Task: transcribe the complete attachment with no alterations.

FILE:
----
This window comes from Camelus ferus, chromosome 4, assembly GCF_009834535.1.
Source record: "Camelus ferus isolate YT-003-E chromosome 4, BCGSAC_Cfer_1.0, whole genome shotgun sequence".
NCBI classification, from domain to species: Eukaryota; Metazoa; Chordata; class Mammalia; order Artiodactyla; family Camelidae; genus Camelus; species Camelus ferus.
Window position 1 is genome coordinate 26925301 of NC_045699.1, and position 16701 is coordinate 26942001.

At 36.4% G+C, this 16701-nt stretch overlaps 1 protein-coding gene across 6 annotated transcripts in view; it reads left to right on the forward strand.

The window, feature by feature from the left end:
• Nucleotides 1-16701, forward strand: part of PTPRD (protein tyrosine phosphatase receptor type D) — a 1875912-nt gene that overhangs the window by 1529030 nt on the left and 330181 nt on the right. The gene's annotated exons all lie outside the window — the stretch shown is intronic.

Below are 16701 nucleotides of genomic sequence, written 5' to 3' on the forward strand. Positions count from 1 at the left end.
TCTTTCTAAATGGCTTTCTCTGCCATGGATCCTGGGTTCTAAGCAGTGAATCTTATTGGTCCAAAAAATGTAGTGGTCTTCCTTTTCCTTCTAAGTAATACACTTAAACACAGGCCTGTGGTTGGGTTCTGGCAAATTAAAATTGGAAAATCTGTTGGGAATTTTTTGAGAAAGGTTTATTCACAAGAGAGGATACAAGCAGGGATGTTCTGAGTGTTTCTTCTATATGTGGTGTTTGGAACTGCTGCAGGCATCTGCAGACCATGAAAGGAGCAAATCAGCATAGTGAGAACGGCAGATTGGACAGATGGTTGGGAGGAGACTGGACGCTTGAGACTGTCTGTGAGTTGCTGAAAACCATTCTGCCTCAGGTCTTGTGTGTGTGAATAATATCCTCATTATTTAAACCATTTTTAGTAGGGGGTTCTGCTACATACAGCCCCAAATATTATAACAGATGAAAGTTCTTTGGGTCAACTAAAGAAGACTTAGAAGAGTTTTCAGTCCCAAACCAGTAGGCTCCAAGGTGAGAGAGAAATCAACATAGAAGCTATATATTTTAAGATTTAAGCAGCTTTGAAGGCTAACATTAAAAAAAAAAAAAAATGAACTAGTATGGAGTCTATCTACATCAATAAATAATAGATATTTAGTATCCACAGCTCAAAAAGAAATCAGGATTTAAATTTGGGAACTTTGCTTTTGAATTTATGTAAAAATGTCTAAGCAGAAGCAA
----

This window comes from Camelus ferus, chromosome 4, assembly GCF_009834535.1.
Source record: "Camelus ferus isolate YT-003-E chromosome 4, BCGSAC_Cfer_1.0, whole genome shotgun sequence".
NCBI classification, from domain to species: Eukaryota; Metazoa; Chordata; class Mammalia; order Artiodactyla; family Camelidae; genus Camelus; species Camelus ferus.
Window position 1 is genome coordinate 26925301 of NC_045699.1, and position 16701 is coordinate 26942001.

At 36.4% G+C, this 16701-nt stretch overlaps 1 protein-coding gene across 6 annotated transcripts in view; it reads left to right on the forward strand.

The window, feature by feature from the left end:
• Nucleotides 1-16701, forward strand: part of PTPRD (protein tyrosine phosphatase receptor type D) — a 1875912-nt gene that overhangs the window by 1529030 nt on the left and 330181 nt on the right. The gene's annotated exons all lie outside the window — the stretch shown is intronic.

Below are 16701 nucleotides of genomic sequence, written 5' to 3' on the forward strand. Positions count from 1 at the left end.
TCTTTCTAAATGGCTTTCTCTGCCATGGATCCTGGGTTCTAAGCAGTGAATCTTATTGGTCCAAAAAATGTAGTGGTCTTCCTTTTCCTTCTAAGTAATACACTTAAACACAGGCCTGTGGTTGGGTTCTGGCAAATTAAAATTGGAAAATCTGTTGGGAATTTTTTGAGAAAGGTTTATTCACAAGAGAGGATACAAGCAGGGATGTTCTGAGTGTTTCTTCTATATGTGGTGTTTGGAACTGCTGCAGGCATCTGCAGACCATGAAAGGAGCAAATCAGCATAGTGAGAACGGCAGATTGGACAGATGGTTGGGAGGAGACTGGACGCTTGAGACTGTCTGTGAGTTGCTGAAAACCATTCTGCCTCAGGTCTTGTGTGTGTGAATAATATCCTCATTATTTAAACCATTTTTAGTAGGGGGTTCTGCTACATACAGCCCCAAATATTATAACAGATGAAAGTTCTTTGGGTCAACTAAAGAAGACTTAGAAGAGTTTTCAGTCCCAAACCAGTAGGCTCCAAGGTGAGAGAGAAATCAACATAGAAGCTATATATTTTAAGATTTAAGCAGCTTTGAAGGCTAACATTAAAAAAAAAAAAAAATGAACTAGTATGGAGTCTATCTACATCAATAAATAATAGATATTTAGTATCCACAGCTCAAAAAGAAATCAGGATTTAAATTTGGGAACTTTGCTTTTGAATTTATGTAAAAATGTCTAAGCAGAAGCAA